After lunch (referred to as Petit convert dinner served in the King’s bedroom), the king might ride or hunt or visit his library. Later he could join courtesans for an ‘appartement evening,’ extra work session or play billiards before supping at 10 pm (called Grand convert dinner). At 11:30 pm was the retiring ceremony (Coucher) — all done in public view.
THE GRAND TRIANON
After a lovely lunch break outside under the trellis in a cafe tucked away in the gardens, we walked from the main palace to the Grand Trianon. Built in 1687, the Grand Trianon is a small palace of pink marble. Built by Louis XIV to escape the pomp and ceremony of the court, the Grand Trianon was also the setting for Louis XIV’s love affair with Madame de Montespan.
A Royal mistress was called a favorite. Louis XIV’s favorites were Duchess de La Vallière, the Marquis de Montespan, and the Marquise de Maintenon.
Famed for its French formal gardens in geometrical patterns, the marble Trianon was surrounded by tens of thousands of hardy and tuberous plants. The plants were planted in pots that could be changed every day and thus create a colorful and scented spectacle.
Other famous occupants of the Grand Trianon were Napolean Bonaparte and his second wife Empress Marie Louise and King Louise-Philippe. General De Gaulle took on its restoration to host guests of the republic.
By this time, it was pretty hard to absorb much, but I do recall standing in front of a photo for a long time, thinking to myself the photo must represent more the actual affairs of men than all the grand, infamous lives of the king’s and the court that historians write about. Notice the look of concentration on the Ministere’s face — looks like hard work to me.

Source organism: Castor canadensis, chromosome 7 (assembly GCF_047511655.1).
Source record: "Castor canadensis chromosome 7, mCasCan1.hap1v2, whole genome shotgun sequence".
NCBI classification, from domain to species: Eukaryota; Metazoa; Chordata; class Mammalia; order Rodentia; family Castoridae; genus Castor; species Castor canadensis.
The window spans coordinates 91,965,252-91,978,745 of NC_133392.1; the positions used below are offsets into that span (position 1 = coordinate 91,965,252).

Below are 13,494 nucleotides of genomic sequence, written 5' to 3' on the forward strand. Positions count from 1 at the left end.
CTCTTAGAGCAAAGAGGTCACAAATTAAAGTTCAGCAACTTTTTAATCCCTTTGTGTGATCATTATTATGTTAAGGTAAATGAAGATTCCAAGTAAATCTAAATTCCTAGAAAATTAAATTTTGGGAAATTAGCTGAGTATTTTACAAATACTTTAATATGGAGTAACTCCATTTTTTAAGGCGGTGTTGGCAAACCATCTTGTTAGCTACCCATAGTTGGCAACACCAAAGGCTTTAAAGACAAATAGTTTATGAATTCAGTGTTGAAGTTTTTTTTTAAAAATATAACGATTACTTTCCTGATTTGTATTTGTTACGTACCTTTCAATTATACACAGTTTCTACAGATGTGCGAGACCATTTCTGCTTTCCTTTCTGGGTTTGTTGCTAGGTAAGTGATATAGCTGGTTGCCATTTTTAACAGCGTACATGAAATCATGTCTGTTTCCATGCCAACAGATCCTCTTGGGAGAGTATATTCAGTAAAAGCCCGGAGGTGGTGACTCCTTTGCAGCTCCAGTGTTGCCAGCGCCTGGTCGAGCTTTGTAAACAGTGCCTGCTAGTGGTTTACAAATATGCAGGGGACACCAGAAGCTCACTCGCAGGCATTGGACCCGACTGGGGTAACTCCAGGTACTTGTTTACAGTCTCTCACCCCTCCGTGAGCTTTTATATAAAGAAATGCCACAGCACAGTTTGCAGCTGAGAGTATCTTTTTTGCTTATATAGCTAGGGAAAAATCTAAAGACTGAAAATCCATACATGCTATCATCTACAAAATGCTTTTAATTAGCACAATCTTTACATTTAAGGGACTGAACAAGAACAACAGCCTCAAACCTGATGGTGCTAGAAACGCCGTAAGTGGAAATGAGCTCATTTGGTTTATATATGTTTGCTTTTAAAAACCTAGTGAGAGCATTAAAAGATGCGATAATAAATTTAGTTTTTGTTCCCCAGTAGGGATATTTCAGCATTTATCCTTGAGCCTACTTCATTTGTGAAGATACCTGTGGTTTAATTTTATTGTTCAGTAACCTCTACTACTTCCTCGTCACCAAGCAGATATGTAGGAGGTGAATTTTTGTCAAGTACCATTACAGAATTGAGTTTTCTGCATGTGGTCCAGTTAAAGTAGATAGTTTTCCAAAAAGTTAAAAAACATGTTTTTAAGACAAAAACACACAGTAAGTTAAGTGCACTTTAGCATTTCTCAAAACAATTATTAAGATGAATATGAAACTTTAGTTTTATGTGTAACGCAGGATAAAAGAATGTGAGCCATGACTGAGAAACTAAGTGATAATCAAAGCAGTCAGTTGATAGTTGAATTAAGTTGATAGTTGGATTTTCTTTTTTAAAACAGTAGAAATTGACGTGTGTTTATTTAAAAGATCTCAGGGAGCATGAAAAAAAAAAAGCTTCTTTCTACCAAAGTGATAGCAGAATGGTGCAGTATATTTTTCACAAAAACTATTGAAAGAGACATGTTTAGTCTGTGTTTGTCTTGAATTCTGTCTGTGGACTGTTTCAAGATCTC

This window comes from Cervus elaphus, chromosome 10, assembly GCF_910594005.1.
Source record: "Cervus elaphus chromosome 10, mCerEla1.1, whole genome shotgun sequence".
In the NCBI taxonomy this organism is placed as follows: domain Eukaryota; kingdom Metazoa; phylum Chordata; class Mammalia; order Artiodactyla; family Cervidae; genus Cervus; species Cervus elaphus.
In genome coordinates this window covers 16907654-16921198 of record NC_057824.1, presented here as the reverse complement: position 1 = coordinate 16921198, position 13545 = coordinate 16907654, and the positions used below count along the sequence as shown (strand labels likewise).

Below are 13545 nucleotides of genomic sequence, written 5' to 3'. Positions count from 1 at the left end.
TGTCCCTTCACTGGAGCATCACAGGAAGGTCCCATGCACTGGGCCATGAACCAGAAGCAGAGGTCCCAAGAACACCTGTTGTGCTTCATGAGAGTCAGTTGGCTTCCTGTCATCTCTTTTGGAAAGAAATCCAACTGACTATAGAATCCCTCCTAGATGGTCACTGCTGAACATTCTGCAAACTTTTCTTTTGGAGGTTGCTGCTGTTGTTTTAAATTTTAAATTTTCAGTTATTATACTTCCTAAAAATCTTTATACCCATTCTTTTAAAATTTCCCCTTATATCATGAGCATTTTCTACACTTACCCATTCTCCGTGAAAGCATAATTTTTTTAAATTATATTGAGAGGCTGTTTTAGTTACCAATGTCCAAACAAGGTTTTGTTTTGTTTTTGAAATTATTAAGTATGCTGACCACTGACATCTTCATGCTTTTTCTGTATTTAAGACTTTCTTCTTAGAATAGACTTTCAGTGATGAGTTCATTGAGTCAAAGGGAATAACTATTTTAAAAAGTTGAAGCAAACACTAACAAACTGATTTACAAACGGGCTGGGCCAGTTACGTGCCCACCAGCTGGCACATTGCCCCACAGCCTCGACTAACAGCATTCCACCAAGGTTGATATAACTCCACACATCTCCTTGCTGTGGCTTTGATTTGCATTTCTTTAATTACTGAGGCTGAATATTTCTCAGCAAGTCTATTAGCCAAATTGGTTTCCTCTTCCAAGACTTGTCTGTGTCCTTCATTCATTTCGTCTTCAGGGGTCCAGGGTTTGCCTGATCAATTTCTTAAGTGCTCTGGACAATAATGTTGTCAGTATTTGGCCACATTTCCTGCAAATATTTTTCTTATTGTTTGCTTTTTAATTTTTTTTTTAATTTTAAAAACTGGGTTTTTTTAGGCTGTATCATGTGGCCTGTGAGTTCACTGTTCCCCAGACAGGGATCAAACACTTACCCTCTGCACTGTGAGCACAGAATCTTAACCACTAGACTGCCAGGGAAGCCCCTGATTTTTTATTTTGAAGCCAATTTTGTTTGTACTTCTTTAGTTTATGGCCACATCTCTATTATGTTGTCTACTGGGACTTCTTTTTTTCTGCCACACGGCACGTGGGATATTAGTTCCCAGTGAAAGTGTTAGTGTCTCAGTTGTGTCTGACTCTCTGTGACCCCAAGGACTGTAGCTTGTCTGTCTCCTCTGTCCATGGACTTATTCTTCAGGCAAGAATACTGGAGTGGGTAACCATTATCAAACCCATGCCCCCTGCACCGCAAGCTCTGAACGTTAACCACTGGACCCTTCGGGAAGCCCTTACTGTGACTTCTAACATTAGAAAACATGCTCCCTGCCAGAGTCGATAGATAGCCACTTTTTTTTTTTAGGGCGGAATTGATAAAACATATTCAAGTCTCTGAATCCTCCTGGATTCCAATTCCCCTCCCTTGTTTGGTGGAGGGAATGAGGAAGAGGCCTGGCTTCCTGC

THE PETITE TRIANON
The Petite Trianon was built between 1762 and 1768 for the private use of Louis XV and and his favorite, Madame De Pompadour, again to escape the rigors of the court in privacy.
Looking fashionable “avoir bel air” was common at court
In 1774 Louis XVI gave the petite Trianon to Marie-Antoinette and it became her refuge. It is surrounded by English-style landscaped plants.
Eventually Marie-Antoinette began constructing the Queen’s Hamlet, a peasant village built around a lake with rustic workshops on the outskirts of her property. The hameau included a working farm that raised animals and grew crops.
After touring this last palace, we ran-walked back to the entrance to Versailles to catch our cab for home.
What a grand palace and accomplishment for Louis XIV, the Chateau de Versailles, with its gardens, palaces, fountains, grand canal, it’s royal court, courtiers, spies, military guards, servants, 2,300 rooms, 300 sculptures, 2000+ Windows. And the entertainment: celebrations, fireworks, theater, ballet, hunting, music, board games, games of chance, billiards, Jeu de paume, boating — no time for boredom. The Palace is a museum today dedicated to “all the glories of France.” On September 3, 1783, the Treaty of Versailles was signed here which establishes the independence of the United States of America. There were 7.7 million visitors to the Versailles Estate in 2014.